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Wells came from a musical family and began playing in Buffalo-area bands in his teens. His father, who was married to someone else, died when Cory was a small child, leaving his mother to struggle financially until she eventually remarried. She gave Cory her maiden last name so not to implicate his natural father, although Cory did eventually change his last name to Wells (which is a shortened version of his birth father's last name, Wellsley). His full stage name "Cory Wells" was suggested by "The Enemy's" manager who had a son named Cory.
Having survived childhood in a rough, racially polarized neighborhood and an even more brutal home environment fueled by an abusive stepfather, this according to then manager Joel Cohen's band biography, Three Dog Night And Me, Wells joined the United States Air Force directly out of high school. While in the Air Force, he formed a band of interracial musical performers, inspired by his boyhood love of a similar popular band called The Del-Vikings, who had a national hit with the doo-wop song, "Come Go with Me."
Following his military tour of duty, Wells returned to Buffalo and was asked to join a band named the Vibratos. It was here that he was heard by Gene Jacobs, brother-in-law to the Vibratos guitar player, Mike Lustan, who suggested to him if he was serious about making it in music that he travel to California with the band. They changed the name to "The Enemys", and took his advice. They soon began working all the clubs in the LA area, San Diego, Las Vegas and Sacramento. After being the house band at the Whisky a Go Go for a year and being in several movies and TV shows (The Beverly Hillbillies, Burke's Law, Riot on Sunset Strip, Harper with Paul Newman and Shelley Winters), Wells was asked by Cher at the Whiskey a Go Go to tour with Sonny and Cher. It was on that tour that Wells met Danny Hutton, his future partner in the rock band, Three Dog Night. At a time when many bands, who were about to become household names, were taking their formative steps - groups such as The Doors, Buffalo Springfield, The Byrds and Spirit, The Enemys had minor hits with recordings of "Hey Joe" and "Sinner Man". Wells moved to Phoenix in 1967 where he formed The Cory Wells Blues Band, whose bass player was future Three Dog Night bass player, Joe Schermetzler (stage name Joe Schermie), By the following year he had returned to Hollywood where he "couch-surfed" while Danny Hutton worked to convince Wells of the feasibility of forming a group of three lead singers and a back-up band. According to an interview in Goldmine Magazine in 1993, Hutton originally wanted the three singers to perform and record with backing tapes rather than fellow musicians, while Wells disagreed.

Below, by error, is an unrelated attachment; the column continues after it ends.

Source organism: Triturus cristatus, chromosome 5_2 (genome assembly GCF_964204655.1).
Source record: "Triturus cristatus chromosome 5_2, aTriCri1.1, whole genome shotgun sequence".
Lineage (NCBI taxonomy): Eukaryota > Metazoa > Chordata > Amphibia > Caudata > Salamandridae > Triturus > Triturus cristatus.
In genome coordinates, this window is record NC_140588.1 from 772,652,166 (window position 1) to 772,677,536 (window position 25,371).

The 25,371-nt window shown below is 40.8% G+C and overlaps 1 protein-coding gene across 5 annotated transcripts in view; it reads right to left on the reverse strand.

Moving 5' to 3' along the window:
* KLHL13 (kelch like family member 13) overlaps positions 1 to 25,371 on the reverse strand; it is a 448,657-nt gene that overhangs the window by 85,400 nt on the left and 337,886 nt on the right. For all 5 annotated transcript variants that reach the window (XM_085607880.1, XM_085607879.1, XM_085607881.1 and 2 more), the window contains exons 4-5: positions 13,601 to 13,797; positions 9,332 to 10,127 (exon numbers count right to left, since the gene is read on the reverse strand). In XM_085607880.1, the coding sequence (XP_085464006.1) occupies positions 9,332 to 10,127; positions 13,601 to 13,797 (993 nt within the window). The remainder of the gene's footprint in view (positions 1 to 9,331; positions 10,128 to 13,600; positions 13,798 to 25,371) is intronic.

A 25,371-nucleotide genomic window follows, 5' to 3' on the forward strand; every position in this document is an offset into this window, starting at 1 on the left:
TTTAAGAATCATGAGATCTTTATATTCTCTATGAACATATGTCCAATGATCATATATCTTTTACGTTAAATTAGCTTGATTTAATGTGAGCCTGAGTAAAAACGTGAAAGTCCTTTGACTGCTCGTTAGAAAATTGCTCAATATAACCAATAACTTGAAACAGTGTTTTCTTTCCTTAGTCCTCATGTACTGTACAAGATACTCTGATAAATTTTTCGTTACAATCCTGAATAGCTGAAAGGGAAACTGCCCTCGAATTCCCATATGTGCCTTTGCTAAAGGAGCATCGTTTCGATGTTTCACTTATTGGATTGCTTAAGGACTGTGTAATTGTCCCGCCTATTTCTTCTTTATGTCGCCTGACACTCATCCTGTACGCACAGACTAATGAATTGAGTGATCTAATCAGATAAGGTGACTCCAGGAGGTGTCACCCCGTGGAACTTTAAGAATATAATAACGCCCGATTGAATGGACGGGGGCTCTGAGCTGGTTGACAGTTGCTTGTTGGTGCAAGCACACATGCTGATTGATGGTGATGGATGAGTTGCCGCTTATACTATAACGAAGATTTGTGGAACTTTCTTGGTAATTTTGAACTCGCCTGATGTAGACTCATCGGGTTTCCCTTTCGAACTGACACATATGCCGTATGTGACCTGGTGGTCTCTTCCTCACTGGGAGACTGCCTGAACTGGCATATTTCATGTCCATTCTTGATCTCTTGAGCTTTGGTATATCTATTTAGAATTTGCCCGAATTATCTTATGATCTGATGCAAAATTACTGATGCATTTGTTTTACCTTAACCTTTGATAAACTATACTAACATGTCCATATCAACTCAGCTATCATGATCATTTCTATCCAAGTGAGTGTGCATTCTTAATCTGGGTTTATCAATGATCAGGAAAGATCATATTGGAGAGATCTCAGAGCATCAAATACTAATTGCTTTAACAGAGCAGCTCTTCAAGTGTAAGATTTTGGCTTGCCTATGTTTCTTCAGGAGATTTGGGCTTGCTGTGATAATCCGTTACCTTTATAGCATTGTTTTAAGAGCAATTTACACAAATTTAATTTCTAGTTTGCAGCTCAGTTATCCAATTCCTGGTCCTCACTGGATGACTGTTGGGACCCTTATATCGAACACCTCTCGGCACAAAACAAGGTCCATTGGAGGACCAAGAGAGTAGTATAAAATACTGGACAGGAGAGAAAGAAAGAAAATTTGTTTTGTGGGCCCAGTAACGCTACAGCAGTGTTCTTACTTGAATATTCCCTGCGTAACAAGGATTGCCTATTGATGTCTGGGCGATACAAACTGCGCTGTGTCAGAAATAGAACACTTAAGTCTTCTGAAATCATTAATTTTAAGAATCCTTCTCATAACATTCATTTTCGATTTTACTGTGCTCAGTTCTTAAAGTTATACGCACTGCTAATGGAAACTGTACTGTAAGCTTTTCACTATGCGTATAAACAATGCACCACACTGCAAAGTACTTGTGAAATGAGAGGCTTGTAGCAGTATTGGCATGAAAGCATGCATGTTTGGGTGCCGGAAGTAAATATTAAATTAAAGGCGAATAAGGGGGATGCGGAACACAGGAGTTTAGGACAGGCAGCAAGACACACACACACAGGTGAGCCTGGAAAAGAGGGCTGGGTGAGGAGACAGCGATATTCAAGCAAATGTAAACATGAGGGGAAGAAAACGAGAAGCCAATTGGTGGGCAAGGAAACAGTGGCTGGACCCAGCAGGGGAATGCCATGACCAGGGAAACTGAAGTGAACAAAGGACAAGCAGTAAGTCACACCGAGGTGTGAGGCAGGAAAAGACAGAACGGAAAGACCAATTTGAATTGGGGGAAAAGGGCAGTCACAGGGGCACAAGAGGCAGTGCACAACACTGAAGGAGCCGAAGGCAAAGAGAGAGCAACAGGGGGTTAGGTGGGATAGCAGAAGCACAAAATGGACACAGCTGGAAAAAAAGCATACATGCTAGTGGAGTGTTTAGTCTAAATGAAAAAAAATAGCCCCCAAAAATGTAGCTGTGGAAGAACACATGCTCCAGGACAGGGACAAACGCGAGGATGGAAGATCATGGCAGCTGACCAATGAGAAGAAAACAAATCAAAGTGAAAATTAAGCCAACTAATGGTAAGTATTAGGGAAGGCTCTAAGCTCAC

Three Dog Night
Hutton and Wells got together to form Three Dog Night in 1968. When they looked for a third singer, they found him in Chuck Negron, whom Hutton had met at a Hollywood party. Hutton, a former songwriter/performer for Hanna-Barbera Productions, Wells, and Chuck met The Beach Boys' Brian Wilson. The three recorded demos under the name "Redwood" with Wilson as producer (this at the same time when his brother Dennis Wilson was producing songs for a rather unsettling singer/songwriter named Charles Manson). The sessions produced a potential single, "Time to Get Alone" but was stopped by Beach Boy member Mike Love who wanted to save the song for the next Beach Boys album. Having perfected their three-part harmony sound within Redwood, Wells, Hutton and Negron, with the addition of a four-piece backing group made up of friends and others they had worked with, began performing as Three Dog Night in 1968. That group became one of the most successful bands of the late 1960s and early 1970s.
Unlike many other rock musicians of the day, Wells was able to abstain from serious drug and alcohol problems, nor did he squander his earnings on the lavish life style of a successful rock star, choosing to live a somewhat more moderate existence. After Three Dog Night broke up in 1976, Wells tried a solo career, recording the album Touch Me for A&M Records in 1978. Wells helped re-launch Three Dog Night in the mid-1980s, recording an EP called "It's a Jungle." A falling out with Negron left Hutton and Wells with the name "Three Dog Night" as an entity, under which they continue to perform successfully today, and the pair (along with original members Mike Allsup and Jimmy Greenspoon) tour regularly each year.
As of 2007[update] Wells, who also is an avid fisherman, continues to tour with the band. His longtime marriage to wife, Mary, has resulted in two daughters, Coryann and Dawn Marie, who has worked as an effects animator for Walt Disney Pictures.